Sunday, April 18, 2010

Saving India’s women

Livemint, April 4, 2010 : Analyses of social factors, which determine the impact of central programmes, can shape policies to save women’s live

Nirvikar Singh

Gendercide. That was how a recent Economist magazine cover story described the problem of 100 million girls and female foetuses being killed around the world, with population giants India and China being among the worst offenders. Changing this state of affairs will be a huge task, involving changing attitudes as well as incentives, working throughout the web of economic and social relationships that devalue women in many societies. Dowry practices, women’s access to the labour market and entitlement to inheritances, psychological biases and hurts that get passed on through generations, and many other factors come into play.

In India, the National Rural Health Mission includes specific efforts to tackle problems such as high maternal mortality ratios. This may not be the worst problem area for women, but it represents a place where specific, tangible public policy interventions can be designed and implemented. One such intervention is the Janani Suraksha Yojana (JSY), literally, the mothers’ protection plan. The scheme is narrower than this name might suggest, though the spirit embodied in the programme title is welcome. JSY provides monetary incentives for pregnant women to go to health facilities such as government-run community health centres for delivering their babies. Institutional deliveries reduce maternal mortality to the extent that complications can be tackled immediately and adequately, and there is better overall hygiene in such environments.

An important link in the chain are accredited social health activists (ASHAs), who are also given monetary rewards for bringing pregnant women to healthcare facilities for their deliveries. Other facets include counselling, antenatal care, and some post-natal monitoring. It will take time to see how exactly the scheme is changing health outcomes, but there is already evidence that institutional deliveries have increased. Over 10 million women have availed of JSY, and though it is hard to say how many of these would have gone to a health centre anyway, even in those cases, the scheme provides a timely and targeted income supplement.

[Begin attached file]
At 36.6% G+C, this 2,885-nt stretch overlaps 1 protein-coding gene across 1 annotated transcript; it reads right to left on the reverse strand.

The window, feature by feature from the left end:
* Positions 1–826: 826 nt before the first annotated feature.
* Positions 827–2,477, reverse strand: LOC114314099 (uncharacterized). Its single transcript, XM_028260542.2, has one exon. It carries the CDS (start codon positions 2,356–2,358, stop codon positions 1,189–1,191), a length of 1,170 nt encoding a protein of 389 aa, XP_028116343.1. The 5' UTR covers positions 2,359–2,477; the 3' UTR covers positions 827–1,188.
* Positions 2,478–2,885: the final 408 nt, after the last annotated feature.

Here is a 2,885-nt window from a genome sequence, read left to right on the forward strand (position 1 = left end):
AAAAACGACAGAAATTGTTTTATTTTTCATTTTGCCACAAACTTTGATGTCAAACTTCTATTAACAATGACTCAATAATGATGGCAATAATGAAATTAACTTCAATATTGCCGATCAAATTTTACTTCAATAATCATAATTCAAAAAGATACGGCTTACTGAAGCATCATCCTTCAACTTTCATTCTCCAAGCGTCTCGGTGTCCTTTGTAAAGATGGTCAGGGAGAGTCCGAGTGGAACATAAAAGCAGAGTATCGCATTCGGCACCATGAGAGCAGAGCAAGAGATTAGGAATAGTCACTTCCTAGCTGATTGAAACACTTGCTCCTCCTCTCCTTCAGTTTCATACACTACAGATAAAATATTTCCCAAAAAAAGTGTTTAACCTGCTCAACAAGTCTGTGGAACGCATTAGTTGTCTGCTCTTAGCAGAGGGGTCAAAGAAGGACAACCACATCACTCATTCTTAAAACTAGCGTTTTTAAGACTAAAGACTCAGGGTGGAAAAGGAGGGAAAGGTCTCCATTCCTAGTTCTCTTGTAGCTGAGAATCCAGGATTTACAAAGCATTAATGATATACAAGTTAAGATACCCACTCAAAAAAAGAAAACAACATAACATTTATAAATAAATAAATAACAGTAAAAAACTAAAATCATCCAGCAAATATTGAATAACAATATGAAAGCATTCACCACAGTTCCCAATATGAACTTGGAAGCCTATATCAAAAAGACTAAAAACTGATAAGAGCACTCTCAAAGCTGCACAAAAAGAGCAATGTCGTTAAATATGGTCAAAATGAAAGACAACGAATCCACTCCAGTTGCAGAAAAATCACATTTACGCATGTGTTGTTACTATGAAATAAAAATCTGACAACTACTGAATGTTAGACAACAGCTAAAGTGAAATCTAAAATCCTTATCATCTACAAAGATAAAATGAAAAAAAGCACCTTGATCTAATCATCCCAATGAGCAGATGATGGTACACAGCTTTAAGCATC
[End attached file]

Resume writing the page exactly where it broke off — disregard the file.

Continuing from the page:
Government reports tend to give percentages and numbers—they do not typically sort out causes and effects. That can only be done unambiguously through controlled experiments. However, examining patterns across India’s vastness can be revealing. Ambrish Dongre, at my university, has been looking at precisely this issue. He begins by asking the question, “What factors influence a woman’s benefiting from the JSY?” Do caste, wealth and education matter? Does it matter how big the village is, or how developed it is? Do ASHAs really make a difference? And how does distance from the nearest health facility affect the woman’s choice?

To answer these questions, Dongre looks separately at two groups of states. Those with low institutional delivery rates (such as Uttar Pradesh, Uttarakhand, Bihar, Jharkhand, Madhya Pradesh, Chhattisgarh, Orissa, Rajasthan and Jammu and Kashmir) provide JSY benefits to all women going to government health centres. High-performing states (which include middle-income states) have some age, poverty status and caste restrictions on who is eligible: Hence, they must be analysed separately. Interestingly, in the low-performing states, scheduled caste women appear to be more likely to be beneficiaries than other castes, but in the other states, the benefits are somewhat more widely spread. In both groups of states, the benefits are spread across different wealth classes. A strong result in both types of states is that lack of education reduces the likelihood of a woman benefiting from JSY. This illustrates the complexity of even targeted interventions—if tackling maternal mortality requires educating women, a much broader and deeper intervention is required. But, of course, educating women ought to be a prime social goal in its own right.

In the low-performing states (but not the other group), having an illiterate husband also reduces the likelihood of the woman benefiting from JSY. Some other external or social effects are also striking. Developmental characteristics such as greater village size, or presence of a bank or post office, have positive effects. Importantly, local governments that are engaged in health-related decisions overall seem to be good for women’s choices with respect to JSY. The presence of other beneficiaries of the scheme matters positively, as does the presence of an ASHA. Distance from a health facility acts as a deterrent. Much of this is not surprising, but it confirms an approach to development and policy intervention that has been gaining steam. Even if targeting is not ideal, money, new ideas and institutional innovations can shake things up and begin processes of change.

Increasing institutional deliveries will reduce maternal deaths, but it will not directly reduce gendercide. Dongre’s analysis of which factors affect whether women benefit from JSY shows us how policy interventions interact with initial social and economic conditions. Studies such as Dongre’s can give us insights into designing future policies to save far more Indian women and girls.

Nirvikar Singh is a professor of economics at the University of California, Santa Cruz. Your comments are welcome at

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